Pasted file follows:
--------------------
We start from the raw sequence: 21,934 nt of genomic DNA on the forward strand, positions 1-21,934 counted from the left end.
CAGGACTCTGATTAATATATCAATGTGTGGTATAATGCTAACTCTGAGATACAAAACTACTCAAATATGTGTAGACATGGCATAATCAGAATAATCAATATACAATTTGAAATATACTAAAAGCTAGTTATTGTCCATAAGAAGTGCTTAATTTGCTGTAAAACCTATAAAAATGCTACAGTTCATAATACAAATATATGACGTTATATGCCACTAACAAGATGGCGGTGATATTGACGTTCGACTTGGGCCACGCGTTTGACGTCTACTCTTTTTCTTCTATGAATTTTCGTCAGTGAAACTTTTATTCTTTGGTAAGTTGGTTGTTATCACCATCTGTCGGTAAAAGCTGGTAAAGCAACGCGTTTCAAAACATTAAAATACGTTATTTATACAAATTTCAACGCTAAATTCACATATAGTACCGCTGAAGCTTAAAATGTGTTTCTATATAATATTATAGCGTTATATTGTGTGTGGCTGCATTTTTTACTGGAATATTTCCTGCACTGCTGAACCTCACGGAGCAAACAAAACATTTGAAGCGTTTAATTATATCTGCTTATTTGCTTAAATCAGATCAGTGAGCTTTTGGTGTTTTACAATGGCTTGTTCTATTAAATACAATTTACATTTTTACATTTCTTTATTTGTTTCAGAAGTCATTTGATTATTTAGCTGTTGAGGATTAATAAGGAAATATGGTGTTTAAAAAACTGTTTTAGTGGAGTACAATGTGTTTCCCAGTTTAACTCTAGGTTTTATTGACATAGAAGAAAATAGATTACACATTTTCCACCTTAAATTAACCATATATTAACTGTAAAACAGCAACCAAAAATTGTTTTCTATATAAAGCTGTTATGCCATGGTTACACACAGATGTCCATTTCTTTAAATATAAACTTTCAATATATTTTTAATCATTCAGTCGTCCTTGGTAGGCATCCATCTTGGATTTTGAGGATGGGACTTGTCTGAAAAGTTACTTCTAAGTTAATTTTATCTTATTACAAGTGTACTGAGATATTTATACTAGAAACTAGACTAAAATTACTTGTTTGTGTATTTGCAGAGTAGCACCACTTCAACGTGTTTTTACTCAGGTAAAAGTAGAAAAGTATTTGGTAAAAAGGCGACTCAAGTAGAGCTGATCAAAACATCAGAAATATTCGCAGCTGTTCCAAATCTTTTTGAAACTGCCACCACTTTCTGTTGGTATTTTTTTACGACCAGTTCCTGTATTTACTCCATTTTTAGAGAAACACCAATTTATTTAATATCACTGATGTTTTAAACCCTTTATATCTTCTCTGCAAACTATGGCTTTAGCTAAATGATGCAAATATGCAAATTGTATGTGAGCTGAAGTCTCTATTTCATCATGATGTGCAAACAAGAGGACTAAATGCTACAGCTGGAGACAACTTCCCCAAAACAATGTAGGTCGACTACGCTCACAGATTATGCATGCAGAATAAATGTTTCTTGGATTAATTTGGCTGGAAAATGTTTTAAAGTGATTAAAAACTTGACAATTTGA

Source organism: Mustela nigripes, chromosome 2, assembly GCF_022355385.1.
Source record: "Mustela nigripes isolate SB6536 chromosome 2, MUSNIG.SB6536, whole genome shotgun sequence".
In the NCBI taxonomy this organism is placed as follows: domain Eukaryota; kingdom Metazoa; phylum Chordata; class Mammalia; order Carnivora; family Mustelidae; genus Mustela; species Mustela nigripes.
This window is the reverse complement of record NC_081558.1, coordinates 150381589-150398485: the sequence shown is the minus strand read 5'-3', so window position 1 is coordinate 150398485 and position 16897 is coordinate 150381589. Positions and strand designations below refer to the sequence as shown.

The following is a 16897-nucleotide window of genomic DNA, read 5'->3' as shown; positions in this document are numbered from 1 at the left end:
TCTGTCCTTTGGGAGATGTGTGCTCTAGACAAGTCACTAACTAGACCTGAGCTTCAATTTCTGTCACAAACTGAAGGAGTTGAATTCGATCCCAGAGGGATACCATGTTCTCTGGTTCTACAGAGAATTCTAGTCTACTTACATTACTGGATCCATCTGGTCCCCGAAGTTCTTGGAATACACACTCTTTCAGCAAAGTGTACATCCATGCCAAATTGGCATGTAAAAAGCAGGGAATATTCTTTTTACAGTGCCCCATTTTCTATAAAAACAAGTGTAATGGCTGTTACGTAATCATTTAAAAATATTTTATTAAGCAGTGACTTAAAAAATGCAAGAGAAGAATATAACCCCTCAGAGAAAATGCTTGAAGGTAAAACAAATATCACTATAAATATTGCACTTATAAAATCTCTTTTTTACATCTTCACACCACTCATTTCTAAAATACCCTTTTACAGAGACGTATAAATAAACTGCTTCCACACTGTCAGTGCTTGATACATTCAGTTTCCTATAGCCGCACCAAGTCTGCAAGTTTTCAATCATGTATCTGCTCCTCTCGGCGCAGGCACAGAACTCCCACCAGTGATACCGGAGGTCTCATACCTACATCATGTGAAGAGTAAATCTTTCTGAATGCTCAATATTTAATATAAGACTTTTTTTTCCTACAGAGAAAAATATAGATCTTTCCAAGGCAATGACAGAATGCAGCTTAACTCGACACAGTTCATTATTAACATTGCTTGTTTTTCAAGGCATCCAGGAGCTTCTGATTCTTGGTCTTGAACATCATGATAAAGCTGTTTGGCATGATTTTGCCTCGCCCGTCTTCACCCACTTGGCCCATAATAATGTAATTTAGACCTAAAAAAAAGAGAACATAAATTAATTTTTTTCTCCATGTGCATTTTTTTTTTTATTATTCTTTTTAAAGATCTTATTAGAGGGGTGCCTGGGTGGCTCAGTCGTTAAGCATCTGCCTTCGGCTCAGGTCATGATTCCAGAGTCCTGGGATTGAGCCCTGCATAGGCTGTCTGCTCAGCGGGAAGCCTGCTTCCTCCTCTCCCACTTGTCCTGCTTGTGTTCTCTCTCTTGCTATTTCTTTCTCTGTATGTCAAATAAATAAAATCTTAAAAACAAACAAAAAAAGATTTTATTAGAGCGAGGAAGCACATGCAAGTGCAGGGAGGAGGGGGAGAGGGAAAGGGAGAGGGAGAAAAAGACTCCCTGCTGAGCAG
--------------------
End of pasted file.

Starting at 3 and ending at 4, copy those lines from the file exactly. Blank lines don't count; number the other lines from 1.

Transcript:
Source organism: Mustela nigripes, chromosome 2, assembly GCF_022355385.1.
Source record: "Mustela nigripes isolate SB6536 chromosome 2, MUSNIG.SB6536, whole genome shotgun sequence".